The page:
“Whale . . . Is There A Porpoise For Dolphins?”

Using the terms dolphins and porpoises to describe marine mammals belonging to the Cetacean species [from the Greek “kenos” meaning large sea creature] are often used interchangeably. It’s a bit confusing, especially when you add whales to the mix — which in actuality is the largest member of the dolphin family. In fact, the Cetacean species consists of over 80 different marine mammals and is made up of all species of whale, dolphin and porpoise.

So what’s the differences between porpoises & dolphins?

For starters, dolphins are far more prevalent than porpoises. Most scientists agree that there are 32 dolphin species (plus five closely related species of river dolphins) and only six porpoise species.

According to the National Ocean Service, it essentially comes down to their faces. Who doesn't remember Flipper’s infamous “grin”?. Dolphins tend to have prominent, elongated “beaks” and cone-shaped teeth, while porpoises have smaller mouths and spade-shaped teeth. The dolphin’s hooked or curved dorsal fin (the one in the middle of the animal’s back) also differs from the porpoise’s triangular dorsal fin. Generally speaking, dolphin bodies are leaner, and porpoises’ are portly.

Dolphins are also more talkative than porpoises. Dolphins make whistling sounds through their blowholes to communicate with one another underwater. Scientists are pretty sure that porpoises do not do this, and some think this may be due to structural biological differences in the porpoise’s blowhole.

Dolphins and porpoises have many similarities, one of which is their high level of intelligence. Both have large, complex brains and a structure in their foreheads, called the melon, with which they generate sonar (sound waves) to navigate their underwater GPS world.

It is likely that more (or fewer) differences between dolphins and porpoises over time, and  will be revealed as researchers continue to investigate these intriguing sentinels of the sea.

Now, what about whales?

With whales, the first thing to consider are the two different kinds of whales baleen whales versus tooth whales. Baleen whales are what most people think of when they hear the word “whale”. Baleen whales do not have teeth and use their comb-like baleen to filter food out of the water.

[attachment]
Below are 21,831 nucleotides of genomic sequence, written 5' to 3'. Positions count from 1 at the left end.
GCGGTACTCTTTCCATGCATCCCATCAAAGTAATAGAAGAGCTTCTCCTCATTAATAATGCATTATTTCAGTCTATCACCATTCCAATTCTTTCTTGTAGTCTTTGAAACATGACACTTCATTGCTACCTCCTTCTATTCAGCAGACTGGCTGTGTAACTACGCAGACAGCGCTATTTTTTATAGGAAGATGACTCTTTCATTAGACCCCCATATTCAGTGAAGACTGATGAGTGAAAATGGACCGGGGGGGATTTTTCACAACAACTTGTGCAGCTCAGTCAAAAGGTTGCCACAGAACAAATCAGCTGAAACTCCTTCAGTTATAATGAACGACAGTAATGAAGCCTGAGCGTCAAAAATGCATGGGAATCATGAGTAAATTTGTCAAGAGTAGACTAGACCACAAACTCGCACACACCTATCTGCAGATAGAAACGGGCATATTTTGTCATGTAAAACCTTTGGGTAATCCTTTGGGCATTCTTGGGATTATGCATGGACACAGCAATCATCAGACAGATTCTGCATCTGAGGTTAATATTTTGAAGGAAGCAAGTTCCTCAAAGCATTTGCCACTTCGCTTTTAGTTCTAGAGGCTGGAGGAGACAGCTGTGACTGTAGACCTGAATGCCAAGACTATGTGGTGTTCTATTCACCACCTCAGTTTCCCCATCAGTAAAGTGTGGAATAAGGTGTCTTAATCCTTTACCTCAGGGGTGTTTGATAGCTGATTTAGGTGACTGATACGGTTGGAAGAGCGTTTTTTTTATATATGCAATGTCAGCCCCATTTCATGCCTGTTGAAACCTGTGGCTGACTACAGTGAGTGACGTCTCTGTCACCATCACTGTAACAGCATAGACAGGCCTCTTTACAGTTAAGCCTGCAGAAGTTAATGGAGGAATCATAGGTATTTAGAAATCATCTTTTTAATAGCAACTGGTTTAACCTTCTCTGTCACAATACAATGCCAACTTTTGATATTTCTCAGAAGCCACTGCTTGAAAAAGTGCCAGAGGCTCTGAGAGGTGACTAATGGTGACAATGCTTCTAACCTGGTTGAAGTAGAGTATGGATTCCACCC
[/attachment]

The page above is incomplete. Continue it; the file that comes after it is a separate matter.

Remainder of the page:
Toothed whales are whales with, well, teeth. Dolphins and porpoises are both toothed whales, as well as orcas, (which are actually a kind of dolphin), sperm whales, beluga whales, and other whales such as pilot whales.

Can whales, dolphins and porpoise mate?

Scientists believe some actively try to mate outside their own species to increase the diversity of their wild populations.

Kekaimalu the 'wolphin' was the result of the union of a bottlenose dolphin and a killer whale, which is actually a member of the dolphin family. The two mated while working together at Sea Life Park in Hawaii and their progeny Kekaimalu was born in 1985. Her size - 600lbs and nearly 10ft long - and her color, and shape resemble both parents.

Unlike most hybrids, which tend to be sterile, Kekaimalu had two female calves, both sired by male bottlenoses.

There have also been unproven reports of wolphins being seen in the wild.

To date, dolphins are not known to mate with porpoises. In fact, there is scientific evidence that they don’t get a long at all.  In Scotland, scientists found baby harbor porpoises washed up with horrific internal injuries. They thought the porpoises might have been killed by weapons tests until they found the toothmarks. Later, dolphins were caught on film crushing the baby porpoises. The dolphins even used their ecolocation to aim their blow at the porpoises' vital organs. Intraspecies love is complicated, don't you think?


Primary Source: Whales, Dolphins, and Porpoises